Anyone who has visited Washington-on-the-Brazos, or taken a class on Texas History, will recognize this spooky little hut as Independence Hall, the place where Texas was born in March of 1836. It’s about an hour-and-a-half from Houston, so G and I have made the trip a couple of times to get away from the noise and mess of Boomtown. It’s incredibly peaceful, and I suspect a little bit haunted.
Maybe that’s why it crept into my painting of Erigone and her dog, Maera, which is still simmering on my easel. It’s a tragic story. The Greek god of wine, Dionysus, came to Athens and taught Erigone’s Father how to harvest and ferment grapes into wine. His name was Icarius. He was so excited that he loaded up barrels of wine onto a cart, along with his loyal dog, Maera, to spread the knowledge across the land. The first group he came upon was a few simple shepherds. He gave them a sample and they soon started to feel very unlike themselves. “You’ve poisoned us!” they shouted, and turned on Icarius with their fists and staffs until he was quite dead. Soon after the drink wore off and they realized they were okay, but it was too late. They buried his body under a tree and fled into the night.
Now in the meantime Erigone was back at the homestead wondering what had happened to her father when Maera returned alone, barking wildly. She lead Erigone back down the road, to the field where her father’s broken, lifeless body lay buried beneath the tree. She was overcome with grief; out of despair, she cursed the daughters of those who did this to her father, wishing they die as she did, then hung herself in the branches above his grave. Maera, the ever-faithful hound, stayed beneath her until she died as well.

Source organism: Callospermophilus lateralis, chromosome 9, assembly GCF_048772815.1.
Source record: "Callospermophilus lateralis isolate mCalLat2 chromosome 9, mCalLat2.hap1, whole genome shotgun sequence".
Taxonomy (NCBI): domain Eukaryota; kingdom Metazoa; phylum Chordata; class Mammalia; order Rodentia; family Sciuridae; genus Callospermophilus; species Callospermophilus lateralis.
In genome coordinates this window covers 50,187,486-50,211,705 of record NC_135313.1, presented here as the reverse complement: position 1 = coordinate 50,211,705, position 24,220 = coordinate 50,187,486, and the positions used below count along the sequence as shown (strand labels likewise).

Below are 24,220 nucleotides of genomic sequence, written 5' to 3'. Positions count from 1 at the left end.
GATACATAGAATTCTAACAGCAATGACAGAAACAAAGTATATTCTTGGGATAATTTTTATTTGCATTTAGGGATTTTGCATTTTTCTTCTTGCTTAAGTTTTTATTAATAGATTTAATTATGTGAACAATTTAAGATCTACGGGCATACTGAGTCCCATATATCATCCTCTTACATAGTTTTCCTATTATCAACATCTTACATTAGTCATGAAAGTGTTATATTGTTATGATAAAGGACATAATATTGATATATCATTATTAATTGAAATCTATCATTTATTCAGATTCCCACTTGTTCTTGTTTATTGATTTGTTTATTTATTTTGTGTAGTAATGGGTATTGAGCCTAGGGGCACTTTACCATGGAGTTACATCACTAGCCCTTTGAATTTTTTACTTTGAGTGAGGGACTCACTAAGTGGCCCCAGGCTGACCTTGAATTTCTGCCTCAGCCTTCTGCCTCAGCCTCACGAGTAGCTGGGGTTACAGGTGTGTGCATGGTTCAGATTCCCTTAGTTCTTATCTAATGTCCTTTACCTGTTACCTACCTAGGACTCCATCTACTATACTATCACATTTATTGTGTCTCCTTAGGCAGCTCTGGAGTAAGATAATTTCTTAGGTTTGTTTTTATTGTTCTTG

According to one version of the myth, Dionysus was so angry about the murder of Icarius and the suicide of Erigone that he put a magical spell on Athens; all of the virgins went mad and hung themselves. The leaders went to the Oracle at Delphi and learned to stop the suicides, they needed to honor the memory of Erigone by finding the bodies of her and her father. They couldn’t find them in the ground, so they began looking in the air for their spirits. Eventually they appeased the gods through offerings of fruit and hanging an effigy of Erigone from a branch. The tradition continued in a purification ritual that happened around Carnival, called Aiora, where girls swung from swings suspended from the trees.
Zeus felt so sorry for the three that he put them all into the stars:
Erigone as the constellation of Virgo,Maera as Canis Minor, or the Dog Star, Icarius as Boötes
In the anthropologist Sir James George Frazer's book, The Golden Bough, the swinging festival "was regarded by the ancients as an expiation for a suicide or suicides by hanging. This opinion is strongly confirmed by a statement of Varro, that it was unlawful to perform funeral rites in honour of persons who had died by hanging, but that in their case such rites were replaced by a custom of swinging images, as if in imitation of the death they had died. " (p.282 - read it in its entirety here.) He goes onto suggesting that swinging might even serve as a purification act, and "drive away the baleful ghosts."
My painting seems to be morphing into a collection of the experiences I’ve been having over years, from my journey to Japan, my time in Athens, my bicycle rides around Washington on the Brazos. In my version of Erigone, a house has been built around the tree where Erigone hung herself over Icarus’s buried body. It’s like a Jinja- a Shinto sanctuary surrounded by trees, where people (and non-people) suspend little offerings and prayers in the trees. The four dogs visiting Erigone are forest spirits paying tribute with a contribution for the tree shrine. The object in its mouth is not important- it might be a little paper structure, a flower, or some other plant. Its only purpose is to swing.